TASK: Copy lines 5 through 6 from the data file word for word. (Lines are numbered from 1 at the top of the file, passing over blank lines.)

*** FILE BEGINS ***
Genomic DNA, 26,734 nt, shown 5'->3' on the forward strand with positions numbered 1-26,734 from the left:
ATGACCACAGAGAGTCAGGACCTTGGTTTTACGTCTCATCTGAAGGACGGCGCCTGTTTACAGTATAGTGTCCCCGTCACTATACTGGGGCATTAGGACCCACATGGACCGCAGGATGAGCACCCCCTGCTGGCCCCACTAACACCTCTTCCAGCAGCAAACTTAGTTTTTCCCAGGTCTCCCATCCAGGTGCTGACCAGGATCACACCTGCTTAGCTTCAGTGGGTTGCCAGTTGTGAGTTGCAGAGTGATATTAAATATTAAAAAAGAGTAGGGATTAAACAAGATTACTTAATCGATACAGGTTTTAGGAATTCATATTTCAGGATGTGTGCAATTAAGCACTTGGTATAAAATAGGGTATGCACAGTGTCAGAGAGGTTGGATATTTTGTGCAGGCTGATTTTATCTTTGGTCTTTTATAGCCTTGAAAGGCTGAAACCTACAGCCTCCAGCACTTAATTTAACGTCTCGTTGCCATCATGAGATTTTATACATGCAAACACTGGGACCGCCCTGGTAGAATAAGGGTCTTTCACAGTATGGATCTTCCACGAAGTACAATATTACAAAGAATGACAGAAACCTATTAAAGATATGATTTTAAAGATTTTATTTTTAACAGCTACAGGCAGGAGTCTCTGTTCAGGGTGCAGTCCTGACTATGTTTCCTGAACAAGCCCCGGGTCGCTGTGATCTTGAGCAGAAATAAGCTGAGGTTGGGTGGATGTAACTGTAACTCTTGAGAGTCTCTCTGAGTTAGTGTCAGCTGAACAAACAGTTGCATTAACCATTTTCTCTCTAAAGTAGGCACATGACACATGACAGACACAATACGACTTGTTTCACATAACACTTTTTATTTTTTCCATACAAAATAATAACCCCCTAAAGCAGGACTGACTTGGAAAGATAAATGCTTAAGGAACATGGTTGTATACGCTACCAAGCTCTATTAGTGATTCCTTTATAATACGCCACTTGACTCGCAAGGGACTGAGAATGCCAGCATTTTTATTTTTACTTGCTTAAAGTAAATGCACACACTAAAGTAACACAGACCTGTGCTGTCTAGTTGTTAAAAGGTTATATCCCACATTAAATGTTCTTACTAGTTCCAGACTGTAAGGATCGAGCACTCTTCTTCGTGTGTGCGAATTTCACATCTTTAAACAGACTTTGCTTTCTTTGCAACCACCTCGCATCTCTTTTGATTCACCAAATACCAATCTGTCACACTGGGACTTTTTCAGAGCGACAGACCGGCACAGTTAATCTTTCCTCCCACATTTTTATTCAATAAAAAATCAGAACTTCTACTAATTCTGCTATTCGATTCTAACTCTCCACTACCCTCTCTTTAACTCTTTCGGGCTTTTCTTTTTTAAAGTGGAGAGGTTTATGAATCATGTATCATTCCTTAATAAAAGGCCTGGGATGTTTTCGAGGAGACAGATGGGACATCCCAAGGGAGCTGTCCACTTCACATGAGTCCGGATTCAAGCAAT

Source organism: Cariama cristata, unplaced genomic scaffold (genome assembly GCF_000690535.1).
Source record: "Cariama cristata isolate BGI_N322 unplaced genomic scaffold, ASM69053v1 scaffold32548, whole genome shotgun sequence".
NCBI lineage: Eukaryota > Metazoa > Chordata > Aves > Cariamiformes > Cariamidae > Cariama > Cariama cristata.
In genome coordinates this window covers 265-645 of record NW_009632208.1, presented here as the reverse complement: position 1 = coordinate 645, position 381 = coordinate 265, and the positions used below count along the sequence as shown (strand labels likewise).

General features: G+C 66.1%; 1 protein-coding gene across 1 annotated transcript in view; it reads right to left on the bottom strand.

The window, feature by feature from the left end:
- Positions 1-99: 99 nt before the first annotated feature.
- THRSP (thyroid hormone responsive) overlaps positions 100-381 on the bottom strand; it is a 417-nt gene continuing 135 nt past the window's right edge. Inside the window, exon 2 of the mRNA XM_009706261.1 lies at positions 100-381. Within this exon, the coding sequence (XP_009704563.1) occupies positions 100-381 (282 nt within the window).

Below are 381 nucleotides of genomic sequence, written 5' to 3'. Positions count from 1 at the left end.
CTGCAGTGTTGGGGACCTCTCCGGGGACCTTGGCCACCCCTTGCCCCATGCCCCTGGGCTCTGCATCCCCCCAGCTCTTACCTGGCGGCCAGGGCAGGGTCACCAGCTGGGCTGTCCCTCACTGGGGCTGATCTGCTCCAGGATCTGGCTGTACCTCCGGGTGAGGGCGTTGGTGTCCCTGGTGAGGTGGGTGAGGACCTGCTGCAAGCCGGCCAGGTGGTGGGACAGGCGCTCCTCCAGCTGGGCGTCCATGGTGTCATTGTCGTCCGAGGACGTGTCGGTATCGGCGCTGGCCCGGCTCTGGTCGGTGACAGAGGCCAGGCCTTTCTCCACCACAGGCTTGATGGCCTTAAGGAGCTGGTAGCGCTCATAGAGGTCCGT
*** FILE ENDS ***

NCBI lineage: Eukaryota > Metazoa > Chordata > Aves > Cariamiformes > Cariamidae > Cariama > Cariama cristata.
In genome coordinates this window covers 265-645 of record NW_009632208.1, presented here as the reverse complement: position 1 = coordinate 645, position 381 = coordinate 265, and the positions used below count along the sequence as shown (strand labels likewise).